Shell n l Subshell Maximum e
1 1 0 1s 2
2 2 0 2s 2
2 2 1 2p 6
3 3 0 3s 2
3 3 1 3p 6
4 4 0 4s 2
4 4 1 4p 6
4 4 2 4d 10
4 4 3 4f 14

Note that within each shell, the s, p, d, and f subshells fill in order of increasing l. The exceptions are when electrons half-fill or completely fill a subshell, causing extra stability.

The 4f Orbitals

The 4f subshell lies within the fourth electron shell (n=4). Since the angular momentum quantum number l = 3 for f orbitals, the maximum electrons according to 2(2l + 1) is 14.

There are seven 4f orbitals labeled from 4f1/2 to 4f7/2. Each of these consists of a radial and angular part. The radial part describes the distance of the orbital from the nucleus, while the angular part depicts shapes like spheres, dumbbells, and clovers. The seven 4f orbitals are shown below:

4f Orbitals Shape
4f1/2 Spherical
4f3/2 Clover-shaped
4f5/2 Dumbbell-shaped
4f7/2 Complicated clover
4f9/2 Spherical + clover
4f11/2 Dumbbell + clover
4f13/2 Complicated dumbbell

Each orbital can hold up to two electrons of opposite spin. So there are 14 total 4f electrons possible, occupying the seven 4f orbitals.

Properties of 4f Orbitals

The 4f orbitals have several notable properties:

  • They are relatively small in size and buried deep within the atom, close to the nucleus.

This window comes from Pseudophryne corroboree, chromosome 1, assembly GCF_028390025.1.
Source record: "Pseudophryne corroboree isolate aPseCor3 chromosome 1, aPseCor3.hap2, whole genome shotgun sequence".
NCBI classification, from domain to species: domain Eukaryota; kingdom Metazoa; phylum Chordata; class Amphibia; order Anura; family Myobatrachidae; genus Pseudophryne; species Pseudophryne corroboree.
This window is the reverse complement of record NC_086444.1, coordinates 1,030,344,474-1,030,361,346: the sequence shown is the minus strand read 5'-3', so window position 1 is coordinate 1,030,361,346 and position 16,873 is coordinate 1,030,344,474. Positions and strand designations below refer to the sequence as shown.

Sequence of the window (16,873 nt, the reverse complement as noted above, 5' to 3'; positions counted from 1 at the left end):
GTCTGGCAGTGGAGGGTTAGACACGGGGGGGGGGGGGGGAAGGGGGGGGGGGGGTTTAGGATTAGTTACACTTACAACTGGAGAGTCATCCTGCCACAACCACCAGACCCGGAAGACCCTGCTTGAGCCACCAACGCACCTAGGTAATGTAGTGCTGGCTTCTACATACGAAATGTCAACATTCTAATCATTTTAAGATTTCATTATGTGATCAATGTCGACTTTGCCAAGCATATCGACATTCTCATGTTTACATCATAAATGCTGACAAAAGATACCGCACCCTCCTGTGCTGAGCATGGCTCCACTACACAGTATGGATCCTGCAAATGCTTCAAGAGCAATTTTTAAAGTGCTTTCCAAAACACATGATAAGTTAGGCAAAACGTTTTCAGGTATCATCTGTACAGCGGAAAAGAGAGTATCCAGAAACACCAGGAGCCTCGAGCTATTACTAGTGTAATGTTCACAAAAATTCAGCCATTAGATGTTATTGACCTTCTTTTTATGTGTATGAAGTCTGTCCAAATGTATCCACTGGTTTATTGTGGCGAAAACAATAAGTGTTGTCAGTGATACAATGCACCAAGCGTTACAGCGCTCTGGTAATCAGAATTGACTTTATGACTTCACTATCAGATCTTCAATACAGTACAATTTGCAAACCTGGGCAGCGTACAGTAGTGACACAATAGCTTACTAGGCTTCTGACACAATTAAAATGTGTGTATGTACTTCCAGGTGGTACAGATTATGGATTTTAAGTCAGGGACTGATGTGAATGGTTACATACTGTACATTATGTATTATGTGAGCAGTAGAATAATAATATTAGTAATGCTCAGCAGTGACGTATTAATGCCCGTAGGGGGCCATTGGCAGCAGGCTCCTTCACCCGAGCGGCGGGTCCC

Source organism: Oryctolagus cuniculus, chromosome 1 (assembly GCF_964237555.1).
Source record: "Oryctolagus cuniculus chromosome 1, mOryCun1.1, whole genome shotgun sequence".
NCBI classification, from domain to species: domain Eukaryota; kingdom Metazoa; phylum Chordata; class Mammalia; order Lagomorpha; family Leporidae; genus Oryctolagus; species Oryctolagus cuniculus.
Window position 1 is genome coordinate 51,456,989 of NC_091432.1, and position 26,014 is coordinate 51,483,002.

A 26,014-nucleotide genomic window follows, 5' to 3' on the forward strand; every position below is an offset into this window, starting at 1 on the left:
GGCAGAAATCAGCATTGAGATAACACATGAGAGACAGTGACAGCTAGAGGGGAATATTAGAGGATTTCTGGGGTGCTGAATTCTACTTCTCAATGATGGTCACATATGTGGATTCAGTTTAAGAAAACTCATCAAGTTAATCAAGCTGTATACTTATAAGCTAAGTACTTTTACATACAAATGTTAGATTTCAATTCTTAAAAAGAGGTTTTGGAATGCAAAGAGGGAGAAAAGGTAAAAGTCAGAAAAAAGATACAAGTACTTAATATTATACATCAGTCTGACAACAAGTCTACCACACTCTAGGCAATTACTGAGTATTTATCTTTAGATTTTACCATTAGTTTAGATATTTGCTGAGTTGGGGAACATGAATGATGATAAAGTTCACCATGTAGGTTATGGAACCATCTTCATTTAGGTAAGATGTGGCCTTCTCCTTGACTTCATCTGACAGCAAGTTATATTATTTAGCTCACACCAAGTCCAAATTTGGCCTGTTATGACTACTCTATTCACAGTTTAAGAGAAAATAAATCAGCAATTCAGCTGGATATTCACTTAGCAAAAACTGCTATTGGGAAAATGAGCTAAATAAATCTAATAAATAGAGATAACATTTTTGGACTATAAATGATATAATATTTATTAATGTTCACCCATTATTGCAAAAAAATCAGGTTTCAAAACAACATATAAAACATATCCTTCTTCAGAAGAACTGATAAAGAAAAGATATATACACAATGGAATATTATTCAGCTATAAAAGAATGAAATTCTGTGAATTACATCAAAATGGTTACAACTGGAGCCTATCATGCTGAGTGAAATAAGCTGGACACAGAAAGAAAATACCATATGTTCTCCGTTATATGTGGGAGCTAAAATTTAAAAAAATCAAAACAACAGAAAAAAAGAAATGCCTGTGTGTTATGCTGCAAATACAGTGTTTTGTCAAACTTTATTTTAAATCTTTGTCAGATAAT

• Due to their small size, 4f electrons do not participate much in bonding between atoms.
  • The 4f subshell has low energy. It fills after the 5s, 4p, 4d subshells.
  • The 4f orbitals display complex angular shapes and density distributions.
  • Atoms with partially filled 4f subshells show interesting magnetic properties and spectra.

The fact that 4f orbitals lie close to the nucleus and do not strongly contribute to bonding leads to some unique chemistry for elements with 4f electrons. For example, the lanthanides all have electronic configurations involving the 4f subshell.

Another result is that atoms with partially occupied 4f subshells exhibit complex spectra and paramagnetism. This is because the unpaired 4f electrons can be aligned with magnetic fields and can absorb/emit photons of specific energies.

Filling of 4f Orbitals